Lex Cordis Caritas - The law of the heart is Love

by Bishop Thomas John Paprocki

My dear brothers and sisters in Christ,

Last Sunday, Oct. 17, I ran and completed the Denver Marathon in 4 hours, 21 minutes and 47 seconds. It was my 17th marathon! The mile-high altitude was a challenge, but it was fun running with some friends. As I’ve done in the past, I used my marathon effort to raise money for charitable causes. Over $17,000 and a vacant lot were donated in the Chicago area to support the Chicago Legal Clinic, which provides legal services for the poor. Here in the Diocese of Springfield in Illinois, over $30,000 was raised so far to help pay off the debt of our beautiful Cathedral renovation. I very much appreciate the generosity of all those who contributed. We still have a way to go to retire the outstanding debt of over $2 million, but I am confident that we will do so eventually.

I am also deeply grateful for all the prayers that were offered for me in this marathon. I believe in the power of prayer and so I know they were helpful. While I was running, I prayed my finger rosary for the many intentions that had been requested of me. Many of the requests were very moving. Here is a sampling of some of the prayer intentions that were requested:

“1. World peace/end to war 2. Comfort those that cannot run and play, i.e., the handicapped, sick, suffering, and dying in this world. 3. In thanksgiving for my family and their continued health.”

“For the least of them, the anawim.”

“That the Lord grants me (all us really) the courage and strength to follow the Way. Knowledge through discernment in choosing the path our Lord wishes us to follow. And please pray that I can endure the life that the Lord wishes me to lead.”

“That our son return to the church.”

“Continued good health of my grandchildren.”

“For the unemployed, that they may find meaningful employment!”

“Please pray for funding for Father McGivney Catholic High School.”

“Our daughters. My Grandma. My parents. My husband.”

“For my Mom and Dad, my whole family, and a job that is a better match with my skills, and in which I can feel confident and do well!”

“God save our country. Souls in purgatory. Right to life. Spiritual health of daughter. Intentions of Sacred Heart and of our Blessed Mother.”

“A job for my son. Healing for my daughter’s marriage.”

“For fallen away Catholics to return to the church.”

“Your Excellency, please pray and run for the devotion to Our Lady of America.”

“May God’s grace, truth, peace, and love fill all the hearts in every nation; may his wisdom fill our minds and his strength guide our acts. For the sake of his sorrowful Passion, have mercy on us and on the whole world. St. Michael protect us.”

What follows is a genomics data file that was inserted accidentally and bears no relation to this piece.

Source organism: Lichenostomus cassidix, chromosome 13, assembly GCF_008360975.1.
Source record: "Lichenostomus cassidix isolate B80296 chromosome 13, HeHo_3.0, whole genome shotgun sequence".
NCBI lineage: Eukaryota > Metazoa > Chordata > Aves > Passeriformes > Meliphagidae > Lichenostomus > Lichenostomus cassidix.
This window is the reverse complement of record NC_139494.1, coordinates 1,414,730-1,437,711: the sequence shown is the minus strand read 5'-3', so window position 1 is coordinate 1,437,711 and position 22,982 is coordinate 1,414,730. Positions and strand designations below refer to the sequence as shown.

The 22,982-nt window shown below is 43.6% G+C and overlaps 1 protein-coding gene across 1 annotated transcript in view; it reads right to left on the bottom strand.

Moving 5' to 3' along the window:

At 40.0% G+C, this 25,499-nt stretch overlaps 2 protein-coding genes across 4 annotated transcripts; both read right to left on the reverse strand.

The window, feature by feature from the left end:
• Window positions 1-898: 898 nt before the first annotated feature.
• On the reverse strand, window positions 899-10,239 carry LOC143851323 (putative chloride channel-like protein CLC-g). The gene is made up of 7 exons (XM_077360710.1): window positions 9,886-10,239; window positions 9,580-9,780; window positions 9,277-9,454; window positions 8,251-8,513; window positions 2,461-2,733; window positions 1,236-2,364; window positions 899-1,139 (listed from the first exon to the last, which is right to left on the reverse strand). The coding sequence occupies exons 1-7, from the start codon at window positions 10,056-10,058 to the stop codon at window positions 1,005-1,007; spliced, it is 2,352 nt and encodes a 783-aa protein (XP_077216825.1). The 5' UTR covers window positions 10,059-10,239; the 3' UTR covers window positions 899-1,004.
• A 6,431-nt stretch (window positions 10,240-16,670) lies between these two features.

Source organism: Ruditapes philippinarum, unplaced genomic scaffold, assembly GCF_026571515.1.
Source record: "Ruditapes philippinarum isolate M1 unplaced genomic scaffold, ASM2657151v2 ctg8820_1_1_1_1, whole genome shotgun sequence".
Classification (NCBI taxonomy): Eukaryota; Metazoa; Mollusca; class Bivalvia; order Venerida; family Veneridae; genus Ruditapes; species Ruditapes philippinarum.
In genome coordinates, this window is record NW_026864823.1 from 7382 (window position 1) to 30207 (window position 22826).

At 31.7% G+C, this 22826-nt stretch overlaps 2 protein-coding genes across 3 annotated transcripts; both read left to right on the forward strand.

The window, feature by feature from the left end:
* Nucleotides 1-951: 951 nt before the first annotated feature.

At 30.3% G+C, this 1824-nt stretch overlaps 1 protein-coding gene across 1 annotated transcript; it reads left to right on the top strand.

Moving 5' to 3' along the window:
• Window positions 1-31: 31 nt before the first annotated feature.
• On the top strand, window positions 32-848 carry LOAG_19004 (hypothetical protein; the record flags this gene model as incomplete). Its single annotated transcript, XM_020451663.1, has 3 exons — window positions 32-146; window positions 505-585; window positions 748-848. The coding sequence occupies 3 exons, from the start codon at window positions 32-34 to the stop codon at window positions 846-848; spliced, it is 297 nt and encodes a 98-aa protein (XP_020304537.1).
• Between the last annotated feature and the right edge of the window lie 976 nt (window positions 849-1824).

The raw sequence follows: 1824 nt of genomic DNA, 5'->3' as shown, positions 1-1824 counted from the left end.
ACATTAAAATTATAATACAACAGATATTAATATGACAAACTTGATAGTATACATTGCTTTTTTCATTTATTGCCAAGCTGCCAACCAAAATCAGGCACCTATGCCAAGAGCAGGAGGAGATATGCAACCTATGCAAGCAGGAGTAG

“My Mom’s eyes surgery.”

“In thanksgiving for God’s many blessings.”

“Please pray for an end to abortion and for our young mothers at the Crisis Pregnancy Center, some of whom are threatened with violence if they don’t seek an abortion.”

As I reviewed these prayer requests and kept them in mind while praying the rosary as I ran the Denver Marathon, what struck me most about them was that mainly they were asking for God’s help for other people, not for themselves. Look at them again and see what I mean. That in itself is a powerful witness to their Christian faith: that their loving concern is for the needs of others and not for their own desires or wants. It is also strong testimony to their belief in the power of prayer, otherwise they would not have bothered to write down their prayer requests and send them to me.

The power of prayer was also demonstrated very strikingly and clearly in the recent rescue of the 33 coal miners who were trapped in a coal mine in Chile, South America. CBS News reported that Mario Gore Messes, who at the age of 63 is the eldest of the group of miners, “became the group’s spiritual leader, requesting a crucifix and Catholic statues of saints to construct an underground shrine. Many miners wore the same T-shirt. It reads, ‘Gracias, Señor,’ or, “Thank you, Lord.’”

WABC reported while the miners were trapped, “More than 1,000 relatives of the stranded miners moved to the desert and set up tents. Before long, the area around the San Jose mine becomes a village. A village based on prayers, hope, faith. In fact, they call this place Camp Hope. Every Sunday, there’s a Catholic Mass.”

After all 33 miners were rescued, WNBC reported that one of them “hugged and kissed just about everyone, and then said of his ordeal, ‘I met God. I met the devil. God won.’”

The secular Boston Globe admitted, “This has become spiritual.” Even The New York Times reported, “‘Miracle at the Mine’ is what Good Morning America called it, and it was a Nativity scene witnessed worldwide.’”

One man was quoted by as saying, “God wanted me to stay here. I do not know why, maybe for me to change.”

Fox News Channel summed it up: “It ended everything as a blessing of God.”

We should keep these experiences in mind when we feel trapped and wonder about the power of prayer.

May God give us this grace. Amen.